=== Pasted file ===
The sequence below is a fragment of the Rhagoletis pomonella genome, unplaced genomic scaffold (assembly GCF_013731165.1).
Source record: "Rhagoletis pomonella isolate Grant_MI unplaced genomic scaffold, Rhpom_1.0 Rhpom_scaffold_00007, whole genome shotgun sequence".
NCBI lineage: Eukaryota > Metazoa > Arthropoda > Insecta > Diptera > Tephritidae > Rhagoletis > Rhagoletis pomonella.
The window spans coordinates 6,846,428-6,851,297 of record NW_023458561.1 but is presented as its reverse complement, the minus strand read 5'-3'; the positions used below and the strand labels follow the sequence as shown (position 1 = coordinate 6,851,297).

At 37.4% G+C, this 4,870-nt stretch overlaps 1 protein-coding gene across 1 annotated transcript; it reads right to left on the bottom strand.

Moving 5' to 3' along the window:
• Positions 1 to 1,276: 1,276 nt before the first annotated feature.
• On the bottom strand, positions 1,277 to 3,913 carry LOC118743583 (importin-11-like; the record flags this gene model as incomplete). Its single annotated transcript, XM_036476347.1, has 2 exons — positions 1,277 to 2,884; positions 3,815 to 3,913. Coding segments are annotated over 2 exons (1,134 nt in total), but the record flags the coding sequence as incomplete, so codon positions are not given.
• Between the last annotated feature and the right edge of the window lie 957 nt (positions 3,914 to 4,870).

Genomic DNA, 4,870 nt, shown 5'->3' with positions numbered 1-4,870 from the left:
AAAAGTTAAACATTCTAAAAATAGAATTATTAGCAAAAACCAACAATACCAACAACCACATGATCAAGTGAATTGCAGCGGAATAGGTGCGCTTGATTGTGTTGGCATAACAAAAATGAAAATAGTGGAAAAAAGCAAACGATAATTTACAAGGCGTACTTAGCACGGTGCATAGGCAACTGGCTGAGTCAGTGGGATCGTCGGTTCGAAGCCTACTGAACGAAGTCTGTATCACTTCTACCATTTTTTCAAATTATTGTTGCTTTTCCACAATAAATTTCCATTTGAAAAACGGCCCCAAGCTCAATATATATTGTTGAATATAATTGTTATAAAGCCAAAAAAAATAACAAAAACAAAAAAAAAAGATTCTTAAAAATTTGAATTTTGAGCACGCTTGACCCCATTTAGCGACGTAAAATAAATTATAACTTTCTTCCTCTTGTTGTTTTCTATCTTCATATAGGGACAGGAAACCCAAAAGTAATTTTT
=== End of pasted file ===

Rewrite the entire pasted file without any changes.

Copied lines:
The sequence below is a fragment of the Rhagoletis pomonella genome, unplaced genomic scaffold (assembly GCF_013731165.1).
Source record: "Rhagoletis pomonella isolate Grant_MI unplaced genomic scaffold, Rhpom_1.0 Rhpom_scaffold_00007, whole genome shotgun sequence".
NCBI lineage: Eukaryota > Metazoa > Arthropoda > Insecta > Diptera > Tephritidae > Rhagoletis > Rhagoletis pomonella.
The window spans coordinates 6,846,428-6,851,297 of record NW_023458561.1 but is presented as its reverse complement, the minus strand read 5'-3'; the positions used below and the strand labels follow the sequence as shown (position 1 = coordinate 6,851,297).

At 37.4% G+C, this 4,870-nt stretch overlaps 1 protein-coding gene across 1 annotated transcript; it reads right to left on the bottom strand.

Moving 5' to 3' along the window:
• Positions 1 to 1,276: 1,276 nt before the first annotated feature.
• On the bottom strand, positions 1,277 to 3,913 carry LOC118743583 (importin-11-like; the record flags this gene model as incomplete). Its single annotated transcript, XM_036476347.1, has 2 exons — positions 1,277 to 2,884; positions 3,815 to 3,913. Coding segments are annotated over 2 exons (1,134 nt in total), but the record flags the coding sequence as incomplete, so codon positions are not given.
• Between the last annotated feature and the right edge of the window lie 957 nt (positions 3,914 to 4,870).

Genomic DNA, 4,870 nt, shown 5'->3' with positions numbered 1-4,870 from the left:
AAAAGTTAAACATTCTAAAAATAGAATTATTAGCAAAAACCAACAATACCAACAACCACATGATCAAGTGAATTGCAGCGGAATAGGTGCGCTTGATTGTGTTGGCATAACAAAAATGAAAATAGTGGAAAAAAGCAAACGATAATTTACAAGGCGTACTTAGCACGGTGCATAGGCAACTGGCTGAGTCAGTGGGATCGTCGGTTCGAAGCCTACTGAACGAAGTCTGTATCACTTCTACCATTTTTTCAAATTATTGTTGCTTTTCCACAATAAATTTCCATTTGAAAAACGGCCCCAAGCTCAATATATATTGTTGAATATAATTGTTATAAAGCCAAAAAAAATAACAAAAACAAAAAAAAAAGATTCTTAAAAATTTGAATTTTGAGCACGCTTGACCCCATTTAGCGACGTAAAATAAATTATAACTTTCTTCCTCTTGTTGTTTTCTATCTTCATATAGGGACAGGAAACCCAAAAGTAATTTTT